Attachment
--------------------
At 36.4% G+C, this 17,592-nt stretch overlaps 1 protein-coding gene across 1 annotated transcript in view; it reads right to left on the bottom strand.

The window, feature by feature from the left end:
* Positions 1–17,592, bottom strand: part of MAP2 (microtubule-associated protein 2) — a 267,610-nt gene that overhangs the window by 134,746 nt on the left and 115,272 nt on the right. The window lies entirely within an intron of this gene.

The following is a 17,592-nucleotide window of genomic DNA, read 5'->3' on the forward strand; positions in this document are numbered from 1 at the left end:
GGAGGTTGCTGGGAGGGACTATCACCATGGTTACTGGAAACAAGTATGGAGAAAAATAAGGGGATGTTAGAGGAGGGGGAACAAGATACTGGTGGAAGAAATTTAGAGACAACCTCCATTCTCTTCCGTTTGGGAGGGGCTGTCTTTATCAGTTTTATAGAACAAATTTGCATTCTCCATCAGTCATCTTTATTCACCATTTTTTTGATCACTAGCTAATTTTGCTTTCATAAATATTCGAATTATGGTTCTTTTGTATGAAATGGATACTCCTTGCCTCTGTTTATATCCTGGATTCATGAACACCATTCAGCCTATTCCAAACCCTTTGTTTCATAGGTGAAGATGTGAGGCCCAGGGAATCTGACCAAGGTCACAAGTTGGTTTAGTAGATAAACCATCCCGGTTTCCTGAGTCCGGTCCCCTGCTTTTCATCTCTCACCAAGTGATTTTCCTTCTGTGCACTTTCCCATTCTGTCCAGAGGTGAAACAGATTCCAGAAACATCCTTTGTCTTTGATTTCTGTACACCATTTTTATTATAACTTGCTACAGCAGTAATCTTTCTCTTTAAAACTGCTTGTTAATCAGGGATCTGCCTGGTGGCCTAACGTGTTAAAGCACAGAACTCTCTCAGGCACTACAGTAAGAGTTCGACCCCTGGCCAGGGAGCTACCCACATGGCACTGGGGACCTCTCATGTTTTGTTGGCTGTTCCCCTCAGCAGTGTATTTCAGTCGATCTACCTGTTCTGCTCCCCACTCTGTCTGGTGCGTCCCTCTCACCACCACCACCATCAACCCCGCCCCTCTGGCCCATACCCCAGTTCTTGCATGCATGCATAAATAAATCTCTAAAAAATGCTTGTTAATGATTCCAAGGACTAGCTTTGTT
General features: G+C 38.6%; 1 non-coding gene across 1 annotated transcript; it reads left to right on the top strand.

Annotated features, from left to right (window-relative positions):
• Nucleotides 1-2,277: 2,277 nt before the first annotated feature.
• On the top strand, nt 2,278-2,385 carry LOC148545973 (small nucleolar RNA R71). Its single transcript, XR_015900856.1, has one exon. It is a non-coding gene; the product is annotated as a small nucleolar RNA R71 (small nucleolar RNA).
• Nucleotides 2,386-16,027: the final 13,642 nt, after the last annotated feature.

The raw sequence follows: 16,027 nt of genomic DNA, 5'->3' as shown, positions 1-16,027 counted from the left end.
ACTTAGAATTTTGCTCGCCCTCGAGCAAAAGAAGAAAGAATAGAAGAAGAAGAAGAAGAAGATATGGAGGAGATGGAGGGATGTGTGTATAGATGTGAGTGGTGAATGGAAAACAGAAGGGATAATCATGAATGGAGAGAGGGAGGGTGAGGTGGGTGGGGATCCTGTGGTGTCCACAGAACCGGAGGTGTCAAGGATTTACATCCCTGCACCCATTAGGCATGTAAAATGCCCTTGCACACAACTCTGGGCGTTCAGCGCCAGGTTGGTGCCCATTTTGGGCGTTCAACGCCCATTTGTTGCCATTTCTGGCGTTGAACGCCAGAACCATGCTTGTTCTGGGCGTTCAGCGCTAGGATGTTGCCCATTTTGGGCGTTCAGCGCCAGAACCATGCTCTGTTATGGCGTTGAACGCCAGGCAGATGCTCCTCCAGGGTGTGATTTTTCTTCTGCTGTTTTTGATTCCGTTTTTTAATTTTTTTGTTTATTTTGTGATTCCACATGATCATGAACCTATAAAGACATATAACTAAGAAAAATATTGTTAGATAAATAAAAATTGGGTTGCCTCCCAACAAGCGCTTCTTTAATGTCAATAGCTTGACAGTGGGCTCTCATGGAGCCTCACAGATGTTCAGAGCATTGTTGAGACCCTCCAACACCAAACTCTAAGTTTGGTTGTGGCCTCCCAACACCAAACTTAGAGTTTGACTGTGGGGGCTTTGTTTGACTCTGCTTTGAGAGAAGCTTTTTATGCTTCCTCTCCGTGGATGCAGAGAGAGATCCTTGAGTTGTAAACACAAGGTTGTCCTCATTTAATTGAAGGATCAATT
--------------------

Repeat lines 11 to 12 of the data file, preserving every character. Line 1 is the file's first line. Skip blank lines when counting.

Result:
The raw sequence follows: 16,027 nt of genomic DNA, 5'->3' as shown, positions 1-16,027 counted from the left end.
ACTTAGAATTTTGCTCGCCCTCGAGCAAAAGAAGAAAGAATAGAAGAAGAAGAAGAAGAAGATATGGAGGAGATGGAGGGATGTGTGTATAGATGTGAGTGGTGAATGGAAAACAGAAGGGATAATCATGAATGGAGAGAGGGAGGGTGAGGTGGGTGGGGATCCTGTGGTGTCCACAGAACCGGAGGTGTCAAGGATTTACATCCCTGCACCCATTAGGCATGTAAAATGCCCTTGCACACAACTCTGGGCGTTCAGCGCCAGGTTGGTGCCCATTTTGGGCGTTCAACGCCCATTTGTTGCCATTTCTGGCGTTGAACGCCAGAACCATGCTTGTTCTGGGCGTTCAGCGCTAGGATGTTGCCCATTTTGGGCGTTCAGCGCCAGAACCATGCTCTGTTATGGCGTTGAACGCCAGGCAGATGCTCCTCCAGGGTGTGATTTTTCTTCTGCTGTTTTTGATTCCGTTTTTTAATTTTTTTGTTTATTTTGTGATTCCACATGATCATGAACCTATAAAGACATATAACTAAGAAAAATATTGTTAGATAAATAAAAATTGGGTTGCCTCCCAACAAGCGCTTCTTTAATGTCAATAGCTTGACAGTGGGCTCTCATGGAGCCTCACAGATGTTCAGAGCATTGTTGAGACCCTCCAACACCAAACTCTAAGTTTGGTTGTGGCCTCCCAACACCAAACTTAGAGTTTGACTGTGGGGGCTTTGTTTGACTCTGCTTTGAGAGAAGCTTTTTATGCTTCCTCTCCGTGGATGCAGAGAGAGATCCTTGAGTTGTAAACACAAGGTTGTCCTCATTTAATTGAAGGATCAATT